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Comment Re:Simple Reforms Needed (Score 3, Insightful) 191

I had a suggestion for simple reforms to Canada's Temporary Foreign Worker program that was being similarly abused, except it wasn't limited to tech workers. Specifically the TFW program was set to for companies that couldn't find Canadian talent to fill roles. It was meant to be used for things like say a high end Indian restaurant needed to bring in a chef from India with 30+ years of experience, but instead was used to replace teenage cashiers at McDonalds franchises.

My suggestion was very simple: If you cannot find a worker for a particular job, you apply to the TFW program for a permit to hire a foreign worker to fill the slot. The government does market studies and knows what an average wage for that position is and to fill it with a TFW, the company will pay 150% of the average wage for that position to get that worker into Canada and employed. The company pays the ministry the worker's 150% wage and then the worker receives a cheque from the government at the average wage for that position as per the market study. The excess monies are used to pay for operation of the TFW program and also to set aside grants to train Canadians to fill these worker deficiencies.

Another reason the pay goes through the TFW office was that there were several cases of the workers being underpaid once they arrived here, or in one particularly egregious instance, a McD's franchisee was also acting as the landlord for his TFWs in a house he owned and would "helpfully" pre-deduct rent and utilities from their paycheques.

I'd be willing to bet that if the TFW and H1-B programs enacted this simple reform, the demand for foreign workers would plummet like a stone and it would still leave the door open for those businesses that actually cannot find someone in-country for a particular job.

Comment Re:Common Ground (Score 1) 53

? How does Microsoft's "network" come into it when someone plays Rocket League? I play Rocket League on a PC against Psynet (PS4) players all the time and there's not material difference. They are not routing through Sony's network, the connection is from their PS4 through their ISP to the Rocket League server directly, just like my PC's is. Xbox would work the same.

There's the side issue of the console players not being able to properly compete with the PC Master Race in things like 1st person shooters but that doesn't come into play with RL or games like it.

Comment Re:Amazon is awesome for knockoffs! (Score 1) 333

The aggregate track record of US and Euro companies having hazardous materials in their products versus products from China is pretty clear cut. While there can be outliers both ways, the historical record shows that western products are far more likely to be safe.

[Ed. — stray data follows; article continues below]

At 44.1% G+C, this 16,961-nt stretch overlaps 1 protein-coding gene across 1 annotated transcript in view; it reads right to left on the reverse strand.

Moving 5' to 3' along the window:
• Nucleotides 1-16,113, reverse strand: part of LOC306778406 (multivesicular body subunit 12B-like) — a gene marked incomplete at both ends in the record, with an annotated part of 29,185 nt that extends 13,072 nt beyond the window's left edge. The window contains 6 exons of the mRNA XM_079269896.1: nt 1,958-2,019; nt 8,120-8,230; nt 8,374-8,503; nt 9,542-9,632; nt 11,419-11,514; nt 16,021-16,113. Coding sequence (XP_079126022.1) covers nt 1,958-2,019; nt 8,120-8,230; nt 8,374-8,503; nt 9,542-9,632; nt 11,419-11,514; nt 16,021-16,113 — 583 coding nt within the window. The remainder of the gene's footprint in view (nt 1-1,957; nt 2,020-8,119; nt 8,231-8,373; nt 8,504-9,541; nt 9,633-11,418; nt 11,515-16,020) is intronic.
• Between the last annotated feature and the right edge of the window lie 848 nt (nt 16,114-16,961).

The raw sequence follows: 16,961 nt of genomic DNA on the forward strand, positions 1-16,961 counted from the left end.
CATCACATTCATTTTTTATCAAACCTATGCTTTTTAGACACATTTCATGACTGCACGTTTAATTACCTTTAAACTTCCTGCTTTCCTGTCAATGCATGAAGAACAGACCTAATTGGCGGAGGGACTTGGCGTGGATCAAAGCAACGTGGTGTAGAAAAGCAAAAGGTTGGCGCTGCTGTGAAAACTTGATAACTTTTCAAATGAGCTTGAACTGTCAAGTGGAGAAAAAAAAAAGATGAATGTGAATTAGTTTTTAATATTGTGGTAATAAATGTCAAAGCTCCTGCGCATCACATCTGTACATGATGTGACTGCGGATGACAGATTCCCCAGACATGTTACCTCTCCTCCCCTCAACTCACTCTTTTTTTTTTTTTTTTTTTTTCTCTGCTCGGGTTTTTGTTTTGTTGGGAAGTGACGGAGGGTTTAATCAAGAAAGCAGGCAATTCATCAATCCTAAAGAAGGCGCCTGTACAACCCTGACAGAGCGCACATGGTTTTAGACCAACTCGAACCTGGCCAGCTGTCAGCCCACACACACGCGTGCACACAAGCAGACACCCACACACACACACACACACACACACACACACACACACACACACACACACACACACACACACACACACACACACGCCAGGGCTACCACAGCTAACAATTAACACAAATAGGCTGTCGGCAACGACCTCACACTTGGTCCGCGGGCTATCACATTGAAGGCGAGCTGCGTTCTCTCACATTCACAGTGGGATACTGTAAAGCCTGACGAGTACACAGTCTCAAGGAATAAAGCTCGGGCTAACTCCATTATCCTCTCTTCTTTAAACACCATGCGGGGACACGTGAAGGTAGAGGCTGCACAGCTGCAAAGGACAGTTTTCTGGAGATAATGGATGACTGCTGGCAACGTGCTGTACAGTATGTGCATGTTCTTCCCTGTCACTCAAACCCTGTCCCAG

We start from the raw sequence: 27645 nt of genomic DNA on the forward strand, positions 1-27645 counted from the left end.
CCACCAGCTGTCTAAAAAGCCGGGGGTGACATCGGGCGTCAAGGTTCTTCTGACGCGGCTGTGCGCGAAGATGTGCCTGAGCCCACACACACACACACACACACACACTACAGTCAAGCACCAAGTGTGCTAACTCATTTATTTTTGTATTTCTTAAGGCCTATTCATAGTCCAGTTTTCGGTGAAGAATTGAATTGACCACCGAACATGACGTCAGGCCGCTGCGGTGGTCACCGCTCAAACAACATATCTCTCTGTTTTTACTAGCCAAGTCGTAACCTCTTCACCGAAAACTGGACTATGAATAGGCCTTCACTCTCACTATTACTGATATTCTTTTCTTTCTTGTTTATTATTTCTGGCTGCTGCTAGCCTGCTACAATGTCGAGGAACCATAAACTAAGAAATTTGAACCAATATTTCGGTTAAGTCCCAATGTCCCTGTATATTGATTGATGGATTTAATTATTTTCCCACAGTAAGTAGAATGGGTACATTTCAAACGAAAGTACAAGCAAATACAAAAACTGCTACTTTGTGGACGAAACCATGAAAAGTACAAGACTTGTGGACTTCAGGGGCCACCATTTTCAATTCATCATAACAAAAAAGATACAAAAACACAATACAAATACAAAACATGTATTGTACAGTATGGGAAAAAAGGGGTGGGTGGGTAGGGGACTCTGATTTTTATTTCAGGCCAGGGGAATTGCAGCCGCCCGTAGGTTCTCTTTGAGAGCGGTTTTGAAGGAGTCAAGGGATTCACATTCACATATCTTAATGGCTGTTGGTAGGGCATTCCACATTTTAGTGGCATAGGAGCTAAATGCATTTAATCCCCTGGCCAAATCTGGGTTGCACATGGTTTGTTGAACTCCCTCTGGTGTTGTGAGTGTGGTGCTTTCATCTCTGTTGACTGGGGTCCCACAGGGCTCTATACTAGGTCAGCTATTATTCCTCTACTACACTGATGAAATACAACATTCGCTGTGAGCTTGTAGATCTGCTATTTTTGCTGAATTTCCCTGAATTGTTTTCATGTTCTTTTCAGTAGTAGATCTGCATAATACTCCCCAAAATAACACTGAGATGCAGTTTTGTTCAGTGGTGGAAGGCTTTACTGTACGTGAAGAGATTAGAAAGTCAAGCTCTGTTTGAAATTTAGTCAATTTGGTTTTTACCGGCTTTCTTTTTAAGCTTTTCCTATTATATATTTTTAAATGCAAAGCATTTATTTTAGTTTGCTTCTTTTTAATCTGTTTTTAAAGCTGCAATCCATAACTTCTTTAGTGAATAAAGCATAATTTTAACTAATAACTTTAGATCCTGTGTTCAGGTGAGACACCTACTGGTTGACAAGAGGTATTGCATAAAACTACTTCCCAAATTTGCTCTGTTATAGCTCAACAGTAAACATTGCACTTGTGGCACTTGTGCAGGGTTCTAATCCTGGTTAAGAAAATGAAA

After all, I haven't recently heard about any milk in the US killing babies due to melamine being added:

Or lead/arsenic/cadmium in US toys:

Or "gutter oil" being a thing in the West:

Add to that the fact that the people making the knockoffs generally care little about any laws that might be broken in pursuit of their profit.

Comment Re:Amazon is awesome for knockoffs! (Score 1) 333

Yes but regulations are a good thing. You might get leather shoes from China that are knockoffs that are every bit as good and durable as the real McCoy, but what you don't know is the leather before processing was treated with arsenic which is slowly leeching into your skin.

Comment Re:"Democracy" (Score 1) 230

> Erdogan is clearly following Putin's play book.

Putin's playbook? I'd say there's more than a little of the Goring playbook in there too coupled with some adlibbing.

"Göring: Oh, that is all well and good, but, voice or no voice, the people can always be brought to the bidding of the leaders. That is easy. All you have to do is tell them they are being attacked and denounce the pacifists for lack of patriotism and exposing the country to danger. It works the same way in any country."

It's looking more and more like the coup attempt was either encouraged and Erdogan took full advantage, or it was a false flag attack. This way Erdogan doesn't have to tell the people they are being attacked and (inserrt group here) is exposing the country to danger, he arranged a demonstration of it.

Now he's in the denounce whoever he wants as coup conspirators and make them the enemies the people rally against phase. For example, this morning it was announced that they banned all academics from leaving the country:


So now he's revoked 21,000 private teacher licenses, removed 24 broadcast licenses from TV and radio stations, demanded the resigation of all 1577 deans of schools in the country, and fired 15000 education ministry personnel. You know what THAT sound like? Time to start indoctrinating the youth of Turkey with his truth, not the objective truth.